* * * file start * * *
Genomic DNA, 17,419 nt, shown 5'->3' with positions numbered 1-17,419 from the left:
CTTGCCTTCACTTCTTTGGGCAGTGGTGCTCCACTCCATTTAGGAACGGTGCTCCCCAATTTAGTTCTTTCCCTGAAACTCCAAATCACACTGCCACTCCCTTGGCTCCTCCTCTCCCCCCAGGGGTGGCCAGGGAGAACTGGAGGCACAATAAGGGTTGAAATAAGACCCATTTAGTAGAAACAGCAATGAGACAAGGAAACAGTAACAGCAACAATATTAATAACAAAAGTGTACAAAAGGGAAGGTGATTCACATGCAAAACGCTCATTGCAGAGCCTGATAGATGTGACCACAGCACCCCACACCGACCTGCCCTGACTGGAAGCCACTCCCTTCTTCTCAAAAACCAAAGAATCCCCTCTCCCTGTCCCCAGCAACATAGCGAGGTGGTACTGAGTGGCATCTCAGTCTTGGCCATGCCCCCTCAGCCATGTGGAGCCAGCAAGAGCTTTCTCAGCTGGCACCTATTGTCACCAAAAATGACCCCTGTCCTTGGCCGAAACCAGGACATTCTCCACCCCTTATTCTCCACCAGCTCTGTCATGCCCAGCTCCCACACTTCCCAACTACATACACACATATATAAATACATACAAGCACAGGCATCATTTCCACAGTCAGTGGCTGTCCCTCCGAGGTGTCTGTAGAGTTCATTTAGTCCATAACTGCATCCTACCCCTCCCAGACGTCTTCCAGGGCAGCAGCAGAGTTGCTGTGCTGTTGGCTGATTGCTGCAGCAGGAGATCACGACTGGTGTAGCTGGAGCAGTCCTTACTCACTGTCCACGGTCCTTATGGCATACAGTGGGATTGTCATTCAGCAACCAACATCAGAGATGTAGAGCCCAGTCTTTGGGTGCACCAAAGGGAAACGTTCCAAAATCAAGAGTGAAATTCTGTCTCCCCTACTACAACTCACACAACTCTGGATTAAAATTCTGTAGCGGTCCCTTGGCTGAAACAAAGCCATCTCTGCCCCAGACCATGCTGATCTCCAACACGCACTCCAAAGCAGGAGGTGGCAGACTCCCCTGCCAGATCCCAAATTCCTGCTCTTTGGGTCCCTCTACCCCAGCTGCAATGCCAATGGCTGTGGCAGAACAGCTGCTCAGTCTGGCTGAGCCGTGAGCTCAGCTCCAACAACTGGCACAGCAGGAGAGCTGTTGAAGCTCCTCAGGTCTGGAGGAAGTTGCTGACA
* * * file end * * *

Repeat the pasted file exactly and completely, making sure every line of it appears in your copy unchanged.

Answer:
Genomic DNA, 17,419 nt, shown 5'->3' with positions numbered 1-17,419 from the left:
CTTGCCTTCACTTCTTTGGGCAGTGGTGCTCCACTCCATTTAGGAACGGTGCTCCCCAATTTAGTTCTTTCCCTGAAACTCCAAATCACACTGCCACTCCCTTGGCTCCTCCTCTCCCCCCAGGGGTGGCCAGGGAGAACTGGAGGCACAATAAGGGTTGAAATAAGACCCATTTAGTAGAAACAGCAATGAGACAAGGAAACAGTAACAGCAACAATATTAATAACAAAAGTGTACAAAAGGGAAGGTGATTCACATGCAAAACGCTCATTGCAGAGCCTGATAGATGTGACCACAGCACCCCACACCGACCTGCCCTGACTGGAAGCCACTCCCTTCTTCTCAAAAACCAAAGAATCCCCTCTCCCTGTCCCCAGCAACATAGCGAGGTGGTACTGAGTGGCATCTCAGTCTTGGCCATGCCCCCTCAGCCATGTGGAGCCAGCAAGAGCTTTCTCAGCTGGCACCTATTGTCACCAAAAATGACCCCTGTCCTTGGCCGAAACCAGGACATTCTCCACCCCTTATTCTCCACCAGCTCTGTCATGCCCAGCTCCCACACTTCCCAACTACATACACACATATATAAATACATACAAGCACAGGCATCATTTCCACAGTCAGTGGCTGTCCCTCCGAGGTGTCTGTAGAGTTCATTTAGTCCATAACTGCATCCTACCCCTCCCAGACGTCTTCCAGGGCAGCAGCAGAGTTGCTGTGCTGTTGGCTGATTGCTGCAGCAGGAGATCACGACTGGTGTAGCTGGAGCAGTCCTTACTCACTGTCCACGGTCCTTATGGCATACAGTGGGATTGTCATTCAGCAACCAACATCAGAGATGTAGAGCCCAGTCTTTGGGTGCACCAAAGGGAAACGTTCCAAAATCAAGAGTGAAATTCTGTCTCCCCTACTACAACTCACACAACTCTGGATTAAAATTCTGTAGCGGTCCCTTGGCTGAAACAAAGCCATCTCTGCCCCAGACCATGCTGATCTCCAACACGCACTCCAAAGCAGGAGGTGGCAGACTCCCCTGCCAGATCCCAAATTCCTGCTCTTTGGGTCCCTCTACCCCAGCTGCAATGCCAATGGCTGTGGCAGAACAGCTGCTCAGTCTGGCTGAGCCGTGAGCTCAGCTCCAACAACTGGCACAGCAGGAGAGCTGTTGAAGCTCCTCAGGTCTGGAGGAAGTTGCTGACA